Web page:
Steevens. Like onlour's minion,] So, in King John:
- fortune shall cull forth,
And ne'er shook hands, nor bade farewel to him,
9 And ne'er sbook hands, &c.] The old copy reads-Which neu'r.
shook hands - ] So, in King Henry VI, P. III:
Steevens. Mr. Pope, instead of which, here, and in many other places, reads-who. But there is no need of change. There is scarcely one of our author's plays in which he has not used which for wbo. So, in The Winter's Tale : “the old shepherd, which stands by,” &c. Malone.
The old reading-Which never, appears to indicate that some antecedent words, now irretrievable, were omitted in the playhouse manuscript; unless the compositor's eye had caught wbicb from a foregoing line, and printed it instead of And. Which, in the present instance, cannot well have been substituted for who, because it will refer to the slave Macdonel, instead of his conqueror Macbeth. Steevens.
be unseam'd him from the nave to the chops,] We sel. dom hear of such terrible cross blows given and rece ved but by giants and miscreants in Amadis de Gaule. Besides, it must be a strange aukward stroke that could unrip him upwards from the navel to the chops. But Shakspeare certainly wrote:
be unseam'd him from the nape to the chops. i.e. cut his skull in two ; which might be done by a Highlander's sword. This was a reasonable blow, and very naturally express. ed, on supposing it given when the head of the wearied com. batant was reclining downwards at the latter end of a long duel. For the nape is the hinder part of the neck, where the vertebra join to the bone of the skull. So, in Coriolanus :
“O! that you could turn your eyes towards the napes The word unseamed likewise becomes very proper; and alludes to the suture which goes across the crown of the head in that direction called the sutura sagittalis ; and which, consequently, must be opened by such a stroke. It is remarkable, that Milton, who in his youth read and imitated our poet much, particularly in his Cornus, was misled by this corrupt reading. For in the manuscript of that poem, in Trinity College library, the following lines are read thus :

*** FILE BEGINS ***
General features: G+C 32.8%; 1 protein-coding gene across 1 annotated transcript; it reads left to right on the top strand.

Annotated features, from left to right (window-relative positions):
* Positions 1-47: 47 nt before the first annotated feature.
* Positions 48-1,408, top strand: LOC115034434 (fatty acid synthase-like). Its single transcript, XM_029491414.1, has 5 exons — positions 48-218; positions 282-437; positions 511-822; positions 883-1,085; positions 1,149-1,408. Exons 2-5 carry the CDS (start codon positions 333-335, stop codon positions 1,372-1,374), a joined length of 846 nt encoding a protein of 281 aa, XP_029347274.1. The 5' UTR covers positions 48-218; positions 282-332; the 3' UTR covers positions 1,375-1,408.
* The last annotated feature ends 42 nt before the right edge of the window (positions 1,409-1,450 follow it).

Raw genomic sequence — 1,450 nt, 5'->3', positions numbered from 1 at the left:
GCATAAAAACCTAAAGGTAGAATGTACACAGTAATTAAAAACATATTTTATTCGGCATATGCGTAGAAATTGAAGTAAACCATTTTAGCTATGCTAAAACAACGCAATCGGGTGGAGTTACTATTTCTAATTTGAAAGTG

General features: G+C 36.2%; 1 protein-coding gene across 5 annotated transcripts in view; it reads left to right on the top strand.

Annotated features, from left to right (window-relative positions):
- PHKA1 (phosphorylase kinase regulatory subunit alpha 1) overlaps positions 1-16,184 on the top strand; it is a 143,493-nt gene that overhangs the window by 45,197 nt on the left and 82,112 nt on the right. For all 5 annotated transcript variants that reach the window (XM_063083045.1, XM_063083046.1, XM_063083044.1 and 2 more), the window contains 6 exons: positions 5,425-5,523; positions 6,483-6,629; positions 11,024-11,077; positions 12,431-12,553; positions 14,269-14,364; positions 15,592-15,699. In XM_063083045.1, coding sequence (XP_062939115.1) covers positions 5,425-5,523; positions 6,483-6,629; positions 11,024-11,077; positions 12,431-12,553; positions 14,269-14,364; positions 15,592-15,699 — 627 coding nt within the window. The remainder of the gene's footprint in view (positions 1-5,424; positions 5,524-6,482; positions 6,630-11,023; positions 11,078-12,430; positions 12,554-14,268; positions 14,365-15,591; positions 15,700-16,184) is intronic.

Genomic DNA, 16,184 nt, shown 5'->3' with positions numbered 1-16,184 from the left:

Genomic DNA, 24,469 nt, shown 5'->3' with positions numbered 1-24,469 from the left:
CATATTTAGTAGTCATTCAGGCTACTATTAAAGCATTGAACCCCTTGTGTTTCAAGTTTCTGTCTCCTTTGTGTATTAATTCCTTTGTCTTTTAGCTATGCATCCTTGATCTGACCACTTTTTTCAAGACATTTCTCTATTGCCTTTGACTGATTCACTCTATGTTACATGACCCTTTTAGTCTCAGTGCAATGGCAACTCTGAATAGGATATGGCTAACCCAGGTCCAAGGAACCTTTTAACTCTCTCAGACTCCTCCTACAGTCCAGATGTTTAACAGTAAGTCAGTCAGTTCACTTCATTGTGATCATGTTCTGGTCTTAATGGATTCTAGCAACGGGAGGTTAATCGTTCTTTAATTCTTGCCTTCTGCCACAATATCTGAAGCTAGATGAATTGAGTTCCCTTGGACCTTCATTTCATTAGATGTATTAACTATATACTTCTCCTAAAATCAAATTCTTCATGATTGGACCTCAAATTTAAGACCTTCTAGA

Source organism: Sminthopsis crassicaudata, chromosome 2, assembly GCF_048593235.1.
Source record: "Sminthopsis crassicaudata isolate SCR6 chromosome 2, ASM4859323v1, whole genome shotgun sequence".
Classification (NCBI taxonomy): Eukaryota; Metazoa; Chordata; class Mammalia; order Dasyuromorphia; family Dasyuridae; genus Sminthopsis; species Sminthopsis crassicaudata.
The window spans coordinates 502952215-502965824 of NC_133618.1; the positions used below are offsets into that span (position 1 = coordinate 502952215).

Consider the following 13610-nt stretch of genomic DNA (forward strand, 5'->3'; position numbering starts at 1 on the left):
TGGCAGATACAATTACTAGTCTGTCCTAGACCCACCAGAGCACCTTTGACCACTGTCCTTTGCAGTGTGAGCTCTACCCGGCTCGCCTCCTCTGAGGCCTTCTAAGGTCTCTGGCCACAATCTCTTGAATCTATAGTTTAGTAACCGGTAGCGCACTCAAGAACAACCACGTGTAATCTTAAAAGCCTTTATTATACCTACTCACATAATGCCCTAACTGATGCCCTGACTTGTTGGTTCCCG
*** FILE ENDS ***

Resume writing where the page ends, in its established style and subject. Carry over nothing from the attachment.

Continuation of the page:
“Or drag him by the curls, and cleade bis scalpe
“ Down to the bippes.” An evident imitation of this corrupted passage. But he altered it with better judgment to
to a foul death “ Curs'd as his life.” Warburton. The old reading is certainly the true one, being justified by a passage in Dido Quèene of Carthage, by Thomas Nash, 1594 :
of your necks."
And fix'd his head upon our battlements.
Dun. O, valiant cousin! worthy gentleman!
Sold. As whence the sun 'gins his reflexion? Shipwrecking storms and direful thunders break ;3
“Then from the navel to the throat at once
“ He ript old Priam." So likewise in an ancien MS. entitled The Boke of Huntyng, that is cleped Mayster of Game : Cap. V,“ Som men haue sey hym slitte a man
fro the kne up to the brest, and slee hym all starke dede at o strok.” Steevens.
Again, by the following passage in an unpublished play, entitled The Witch, by Thomas Middleton, in which the same wound is described, though the stroke is reversed: